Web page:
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Oxford’s first precision prevention cancer trial in people with Li Fraumeni Syndrome will also shed light on the mechanisms of cancer development in the general population

The Metformin in Li Fraumeni Syndrome (MILI) trial will evaluate whether the existing type 2 diabetes drug metformin can prevent or delay the emergence of cancer in people with Li Fraumeni Syndrome (LFS). People with LFS have a 70-90% lifetime risk of developing a wide range of cancers.

Co-funded by the National Institute for Health and Care Research, the Medical Research Council and Cancer Research UK, this trial will recruit 200 participants and have an embedded research project investigating the mechanism of how metformin may prevent or delay cancer. This will help researchers understand more about how cancer may be prevented in the general population.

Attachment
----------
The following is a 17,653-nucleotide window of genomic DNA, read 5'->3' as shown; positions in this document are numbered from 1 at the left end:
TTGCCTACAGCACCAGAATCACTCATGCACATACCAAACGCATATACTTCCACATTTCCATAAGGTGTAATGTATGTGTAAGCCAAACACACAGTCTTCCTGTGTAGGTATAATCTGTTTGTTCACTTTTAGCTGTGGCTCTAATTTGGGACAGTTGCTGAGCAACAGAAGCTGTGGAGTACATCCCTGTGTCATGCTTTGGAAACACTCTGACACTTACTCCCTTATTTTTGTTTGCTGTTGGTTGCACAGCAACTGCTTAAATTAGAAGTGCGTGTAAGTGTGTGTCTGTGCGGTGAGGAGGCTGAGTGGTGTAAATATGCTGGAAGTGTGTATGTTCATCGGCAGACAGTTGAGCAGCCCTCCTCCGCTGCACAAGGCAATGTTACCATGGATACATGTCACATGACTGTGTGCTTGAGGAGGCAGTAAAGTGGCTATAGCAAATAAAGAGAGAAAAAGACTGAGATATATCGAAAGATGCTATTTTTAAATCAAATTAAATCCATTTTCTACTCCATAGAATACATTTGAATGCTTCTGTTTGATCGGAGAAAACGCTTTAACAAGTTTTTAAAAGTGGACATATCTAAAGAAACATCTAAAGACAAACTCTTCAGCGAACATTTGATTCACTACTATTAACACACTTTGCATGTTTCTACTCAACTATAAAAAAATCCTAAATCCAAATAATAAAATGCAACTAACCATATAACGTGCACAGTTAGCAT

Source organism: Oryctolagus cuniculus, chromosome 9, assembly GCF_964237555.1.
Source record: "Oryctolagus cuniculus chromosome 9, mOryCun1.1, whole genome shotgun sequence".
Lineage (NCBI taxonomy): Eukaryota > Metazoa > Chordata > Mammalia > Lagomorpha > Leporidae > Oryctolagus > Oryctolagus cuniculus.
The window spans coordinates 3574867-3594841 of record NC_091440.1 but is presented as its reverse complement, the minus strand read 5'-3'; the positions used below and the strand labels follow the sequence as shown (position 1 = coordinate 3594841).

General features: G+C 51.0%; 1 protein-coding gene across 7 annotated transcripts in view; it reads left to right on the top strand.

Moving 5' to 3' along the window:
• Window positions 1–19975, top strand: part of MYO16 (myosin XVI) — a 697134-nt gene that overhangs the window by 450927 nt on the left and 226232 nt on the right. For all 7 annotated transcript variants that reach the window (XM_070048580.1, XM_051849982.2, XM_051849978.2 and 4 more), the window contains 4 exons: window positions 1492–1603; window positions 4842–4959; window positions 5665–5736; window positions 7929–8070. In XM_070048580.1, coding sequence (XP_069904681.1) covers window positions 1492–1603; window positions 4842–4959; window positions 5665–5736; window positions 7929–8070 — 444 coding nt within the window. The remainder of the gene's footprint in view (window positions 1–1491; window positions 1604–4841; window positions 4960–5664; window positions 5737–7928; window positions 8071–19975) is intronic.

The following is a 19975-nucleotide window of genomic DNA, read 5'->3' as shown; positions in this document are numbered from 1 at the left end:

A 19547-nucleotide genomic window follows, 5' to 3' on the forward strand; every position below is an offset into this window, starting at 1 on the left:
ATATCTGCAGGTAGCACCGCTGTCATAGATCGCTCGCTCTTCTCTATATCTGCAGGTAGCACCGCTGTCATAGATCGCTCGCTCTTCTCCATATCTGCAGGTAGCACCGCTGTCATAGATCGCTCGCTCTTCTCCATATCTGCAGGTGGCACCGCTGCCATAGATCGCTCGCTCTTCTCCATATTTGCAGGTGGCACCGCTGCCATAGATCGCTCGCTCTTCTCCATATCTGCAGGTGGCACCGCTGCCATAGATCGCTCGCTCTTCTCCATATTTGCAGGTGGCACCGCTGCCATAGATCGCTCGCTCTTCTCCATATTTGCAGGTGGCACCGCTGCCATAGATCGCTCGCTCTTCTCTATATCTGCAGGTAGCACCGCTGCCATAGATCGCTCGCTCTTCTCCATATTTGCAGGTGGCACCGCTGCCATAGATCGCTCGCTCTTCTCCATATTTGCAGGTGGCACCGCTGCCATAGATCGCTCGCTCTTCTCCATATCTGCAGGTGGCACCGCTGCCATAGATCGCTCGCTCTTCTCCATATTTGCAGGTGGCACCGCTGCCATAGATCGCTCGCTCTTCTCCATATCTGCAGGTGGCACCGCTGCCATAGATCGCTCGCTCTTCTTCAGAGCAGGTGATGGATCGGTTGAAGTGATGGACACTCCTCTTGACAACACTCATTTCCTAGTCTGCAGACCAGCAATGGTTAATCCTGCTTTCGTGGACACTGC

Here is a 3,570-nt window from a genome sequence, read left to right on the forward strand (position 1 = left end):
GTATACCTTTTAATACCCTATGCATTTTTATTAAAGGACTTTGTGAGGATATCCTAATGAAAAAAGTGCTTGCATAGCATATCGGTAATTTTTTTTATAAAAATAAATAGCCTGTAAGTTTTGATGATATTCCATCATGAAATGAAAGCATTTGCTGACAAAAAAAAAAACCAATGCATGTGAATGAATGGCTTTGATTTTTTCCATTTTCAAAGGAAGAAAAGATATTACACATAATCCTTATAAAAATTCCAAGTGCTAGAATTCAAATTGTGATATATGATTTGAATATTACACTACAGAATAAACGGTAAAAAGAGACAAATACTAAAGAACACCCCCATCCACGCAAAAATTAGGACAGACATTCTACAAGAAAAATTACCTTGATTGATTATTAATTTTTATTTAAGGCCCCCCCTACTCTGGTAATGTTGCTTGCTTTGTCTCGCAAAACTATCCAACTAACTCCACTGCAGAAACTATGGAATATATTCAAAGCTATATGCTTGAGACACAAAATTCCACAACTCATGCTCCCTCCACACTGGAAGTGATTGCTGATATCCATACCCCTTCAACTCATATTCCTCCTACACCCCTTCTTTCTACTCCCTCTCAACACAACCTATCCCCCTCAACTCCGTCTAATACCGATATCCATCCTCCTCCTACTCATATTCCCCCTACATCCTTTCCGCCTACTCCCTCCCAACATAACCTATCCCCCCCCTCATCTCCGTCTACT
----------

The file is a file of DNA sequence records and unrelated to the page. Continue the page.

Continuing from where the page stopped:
“In the old style of doing prevention studies, you would need tens of thousands of patients, and the population with Li Fraumeni Syndrome is too small,” says Professor Sarah Blagden (Department of Oncology and Director of the Oncology Clinical Trials Office), who is leading the research. “We’re turning the whole idea of these trials on its head by focusing in on very high-risk patients who can give us a better insight into the biology of cancer.”


Read more about the MILI trial and the LFS community it serves in this article by Cancer Research UK (also featured on the BBC News website).